It is improbable that, before 1800, ships of only twenty-one tons burden would have been expected to carry ninety-seven human beings across the Atlantic, as was the case with the Conceiçao which reached Pernambuco in 1844. That ship’s captain gave the slaves a mere fifteenth of the space thought right for a British soldier when engaged in crossing an ocean. James Bandinel, who directed the efforts of the Foreign Office in London against the slave trade for many years, agreed that the British methods of suppression did result in increased suffering by the Africans: “In addition to the general horrible treatment, the slave traders have an additional motive, the fear of being taken, which induces them to start when their ships are half-provisioned; and . . . care is not taken of their health which was taken when the trade was allowed. . . .”14 Commodore Sir George Collier, on H.M.S. Tartar in 1821, found the slaves on the Cuban ship Ana María (captured in the Bonny) “clinging to the gratings to inhale a mouthful of fresh air, and fighting with each other for a taste of water, showing their parched tongues, and pointing to their reduced stomachs, as if overcome by famine for, although the living cargo had only been completed the day before, yet many who had been longer on the boats were reduced to such a state as skeletons that I was obliged to order twelve to be immediately placed under the care of the surgeon. . . .” Four hundred and fifty slaves were discovered “linked in shackles by the leg in pairs, some of them bound with cords; and several had their arms so lacerated by the tightness that the flesh was completely eaten through.”15
Very often in the nineteenth century, there were no special slave decks. But men and women were always separated, the former in the hold, the latter in the cabin; the children as often as not were left on the top deck. Most slaves seem to have traveled naked.
Many other details of these voyages were the same as in the eighteenth century: the distribution of the slaves in tens at the two daily mealtimes, the washing of hands in saltwater after eating, the punishment of slaves who refused to eat, the occasional distribution of brandy or tobacco, the rinsing of mouths with vinegar, the weekly shaving (without soap), the obligatory cutting of fingernails to limit damage in fights, and the daily cleaning of the decks. Then there was the systematic stowing of the slaves at night, “those on the right side of the vessel facing forward and lying in each other’s laps, while those on the left are similarly stowed with their faces towards the stern. . . . Each negro lies on his right side, which is considered preferable for the action of the heart.”16 “Constables” were as before chosen from “superior slaves,” and henceforth marked with a small rope or a row of beads round the neck. Sometimes billets of wood were available as pillows, the hatches and bulkheads were grated, and openings were made to give more ample circulation. Full-grown slaves seem normally to have been shackled to one another by the ankles.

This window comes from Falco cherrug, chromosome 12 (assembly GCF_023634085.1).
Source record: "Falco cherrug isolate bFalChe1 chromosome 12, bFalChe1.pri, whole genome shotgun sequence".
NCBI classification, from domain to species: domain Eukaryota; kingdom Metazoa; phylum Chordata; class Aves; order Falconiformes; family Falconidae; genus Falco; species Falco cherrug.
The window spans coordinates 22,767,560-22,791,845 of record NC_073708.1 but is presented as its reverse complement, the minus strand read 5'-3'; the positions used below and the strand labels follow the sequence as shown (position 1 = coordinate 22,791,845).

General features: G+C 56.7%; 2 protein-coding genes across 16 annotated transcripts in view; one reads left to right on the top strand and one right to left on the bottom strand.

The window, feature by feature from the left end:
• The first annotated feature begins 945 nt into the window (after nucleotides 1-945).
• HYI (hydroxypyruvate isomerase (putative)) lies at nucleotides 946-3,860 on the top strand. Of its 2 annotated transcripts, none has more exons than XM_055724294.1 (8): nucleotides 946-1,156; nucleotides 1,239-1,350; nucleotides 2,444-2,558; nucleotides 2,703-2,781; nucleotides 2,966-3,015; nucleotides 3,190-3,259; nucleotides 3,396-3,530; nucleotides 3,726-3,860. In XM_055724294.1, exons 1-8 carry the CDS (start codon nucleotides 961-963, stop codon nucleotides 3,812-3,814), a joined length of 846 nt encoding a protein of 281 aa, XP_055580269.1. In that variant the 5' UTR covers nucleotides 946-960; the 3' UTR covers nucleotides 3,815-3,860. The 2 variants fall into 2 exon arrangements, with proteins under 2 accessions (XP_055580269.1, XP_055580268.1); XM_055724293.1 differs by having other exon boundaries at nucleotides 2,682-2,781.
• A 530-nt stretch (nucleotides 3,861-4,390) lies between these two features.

Slave voyages in the nineteenth century usually took about twenty-five to thirty days between Angola and Brazil, or forty-five from the Bight of Benin or Biafra to the Caribbean; as earlier noticed, the voyage from East Africa could be far longer.
On these overcrowded ships, such food and water as were available were often passed round in calabashes in the slave areas, avoiding thereby the necessity of taking the slaves up to the open decks, as had usually happened in the past. The slave merchant José Cliffe thought that, on many voyages to Brazil, slaves never left the hold at all.
• • •
Diseases continued to turn one out of every ten slave ships into a condition comparable to one of the most unpleasant circles in Dante’s Inferno. Thus Captain Matson described finding a slave ship, the Josefina, after a chase of a few hours and discovering that “many of the slaves had confluent smallpox: the sick had been thrown into the hold in one particular spot, and they appeared on looking down to be one living mass; you could hardly tell arms from legs, or one person from another, or what they were; there were men, women, and children; it was the most horrible and disgusting heap that could be conceived.”17